I think right now, the way the game is, the market is getting saturated. The UFC trying to become a household product and they’re putting so many of these shows on top of each other that it’s really hard to build and hype fights. The days of long build ups to fights are long gone. That makes it a lot harder for athletes to get the attention that they need for their fight. The athlete has to do a little bit more to get attention. He has to do a little bit more to draw the audience in, to make the fights blockbuster fights that people want to see, and to make it a fight that everybody is talking about.

It’s becoming harder in that respect, but what I’ve been trying to focus on more than anything is putting in my work. I want to go out there and just leave somebody sprawled out. I want to just go out there and be awesome with my devastation. Then, I don’t need to say anything anymore; people know when I’m on a card, that’s what’s going to happen.

Like with Mike Tyson fights. Mike Tyson didn’t have to say anything. Mike Tyson would be like “First of all, I’m the greatest fighter God ever created.” He had that swagger about him because when he went in there, the person knew. They knew that one thing was going to happen; they were going to get hit hard, and they probably weren’t going to be standing after they got hit. That’s what I want to bring to the cage instead of all the talking, because after a while that gets to you, man. It wears on you more than anything.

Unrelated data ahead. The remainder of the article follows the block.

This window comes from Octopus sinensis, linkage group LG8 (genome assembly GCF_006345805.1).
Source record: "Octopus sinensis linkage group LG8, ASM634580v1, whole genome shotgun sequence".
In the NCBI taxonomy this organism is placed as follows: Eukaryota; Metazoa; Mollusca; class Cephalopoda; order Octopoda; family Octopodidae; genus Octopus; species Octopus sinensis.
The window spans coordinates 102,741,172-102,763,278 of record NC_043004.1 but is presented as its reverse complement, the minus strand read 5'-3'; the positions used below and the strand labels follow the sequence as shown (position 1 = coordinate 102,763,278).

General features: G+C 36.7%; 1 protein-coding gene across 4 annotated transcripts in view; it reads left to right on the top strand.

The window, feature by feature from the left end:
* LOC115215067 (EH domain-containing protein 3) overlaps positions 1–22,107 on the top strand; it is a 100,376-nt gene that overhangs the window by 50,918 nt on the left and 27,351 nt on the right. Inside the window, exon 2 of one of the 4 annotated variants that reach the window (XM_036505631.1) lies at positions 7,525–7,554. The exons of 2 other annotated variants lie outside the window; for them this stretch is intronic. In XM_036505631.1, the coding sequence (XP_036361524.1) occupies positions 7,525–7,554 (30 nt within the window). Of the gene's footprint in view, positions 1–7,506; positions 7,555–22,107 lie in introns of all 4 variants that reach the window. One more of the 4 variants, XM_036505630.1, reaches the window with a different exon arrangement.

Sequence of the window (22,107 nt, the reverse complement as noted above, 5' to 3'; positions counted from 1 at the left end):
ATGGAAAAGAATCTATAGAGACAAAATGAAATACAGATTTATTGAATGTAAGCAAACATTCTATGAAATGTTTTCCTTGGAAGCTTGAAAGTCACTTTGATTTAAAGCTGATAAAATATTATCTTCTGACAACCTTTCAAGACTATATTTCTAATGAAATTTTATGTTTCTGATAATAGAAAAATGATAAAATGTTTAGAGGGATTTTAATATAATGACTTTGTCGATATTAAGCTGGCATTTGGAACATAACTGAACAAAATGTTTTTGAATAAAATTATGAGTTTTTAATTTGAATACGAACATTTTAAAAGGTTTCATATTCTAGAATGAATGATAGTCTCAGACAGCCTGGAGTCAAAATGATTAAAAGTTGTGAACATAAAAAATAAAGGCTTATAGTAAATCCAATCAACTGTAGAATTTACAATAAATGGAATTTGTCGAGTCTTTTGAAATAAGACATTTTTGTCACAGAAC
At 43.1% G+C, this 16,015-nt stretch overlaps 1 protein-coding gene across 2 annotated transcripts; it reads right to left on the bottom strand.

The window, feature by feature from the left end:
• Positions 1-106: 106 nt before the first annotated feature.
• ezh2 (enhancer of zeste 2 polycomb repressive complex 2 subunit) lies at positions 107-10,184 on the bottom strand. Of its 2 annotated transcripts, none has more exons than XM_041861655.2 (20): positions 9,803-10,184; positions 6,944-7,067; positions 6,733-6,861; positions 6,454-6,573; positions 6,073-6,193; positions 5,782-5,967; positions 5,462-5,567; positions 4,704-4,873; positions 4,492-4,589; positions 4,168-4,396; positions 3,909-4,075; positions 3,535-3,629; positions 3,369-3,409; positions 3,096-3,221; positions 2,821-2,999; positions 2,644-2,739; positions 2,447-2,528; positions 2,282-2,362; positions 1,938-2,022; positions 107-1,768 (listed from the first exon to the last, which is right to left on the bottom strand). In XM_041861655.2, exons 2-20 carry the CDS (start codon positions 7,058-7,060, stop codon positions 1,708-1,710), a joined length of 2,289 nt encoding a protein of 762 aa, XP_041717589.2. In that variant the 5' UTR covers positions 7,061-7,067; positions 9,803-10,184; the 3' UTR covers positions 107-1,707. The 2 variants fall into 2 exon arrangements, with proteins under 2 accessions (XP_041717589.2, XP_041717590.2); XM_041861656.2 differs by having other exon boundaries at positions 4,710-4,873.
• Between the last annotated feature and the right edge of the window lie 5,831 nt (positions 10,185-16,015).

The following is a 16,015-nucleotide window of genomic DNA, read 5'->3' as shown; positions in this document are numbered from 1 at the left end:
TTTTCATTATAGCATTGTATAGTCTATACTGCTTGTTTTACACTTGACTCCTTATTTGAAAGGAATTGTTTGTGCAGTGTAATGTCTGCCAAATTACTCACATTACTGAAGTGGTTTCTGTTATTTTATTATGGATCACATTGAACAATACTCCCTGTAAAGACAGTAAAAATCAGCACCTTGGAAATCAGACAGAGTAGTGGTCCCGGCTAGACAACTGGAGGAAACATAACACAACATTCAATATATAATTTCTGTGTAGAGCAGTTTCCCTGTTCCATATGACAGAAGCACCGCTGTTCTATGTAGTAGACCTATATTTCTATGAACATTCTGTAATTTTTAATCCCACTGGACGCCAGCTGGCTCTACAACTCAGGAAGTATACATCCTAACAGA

I watch Chael Sonnen, and he’s so amazing in front of the camera with his one liners. He’s just a dream when it comes to promotion, but at the same time, as an athlete it takes a lot out of him. I’ve seen him right before the fight and he’s got this exhausted look on his face, and It’s like, man, you know what, he’s not in a good mental state to compete because he’s taken so much out of himself just building the fight up. There’s a fine line, but what I plan to do is leave it in my work. I want to build a fight based on my previous work.

Steph Daniels: Does it take something emotionally out of you that they’ve lined you up back to back with fighters that are broadcast partners of yours?

Rashad Evans: Yeah. It’s been hard. These last two fights have been really hard for me. Daniel more than Chael. I remember when Daniel first started getting into the game, and he was asking me who he should sign with and stuff. It was me, Lawal and DC, and we all stayed pretty close after college.

Watching Daniel’s transition and to see where he is now has been amazing. It’s going to be hard for me to have to go in there and fight him. It’s going to be a hard fight for him making this transfer to 205. He’s dropping down and he’s already had a hard time making 211lbs for the Olympics, so I know this is going to be hard from a mental point of view, and not to toot my own horn, but he’s going against me, and that couldn’t be a worse matchup for him, you know?

Steph Daniels: That’s something I wanted to ask about, do you think with you being his first matchup at 205lbs, he’s bitten off more than he can chew? I mean his very first fight at this weight and he’s matched up with the number two or three guy. Give me some more detail about what you think about this as far as styles.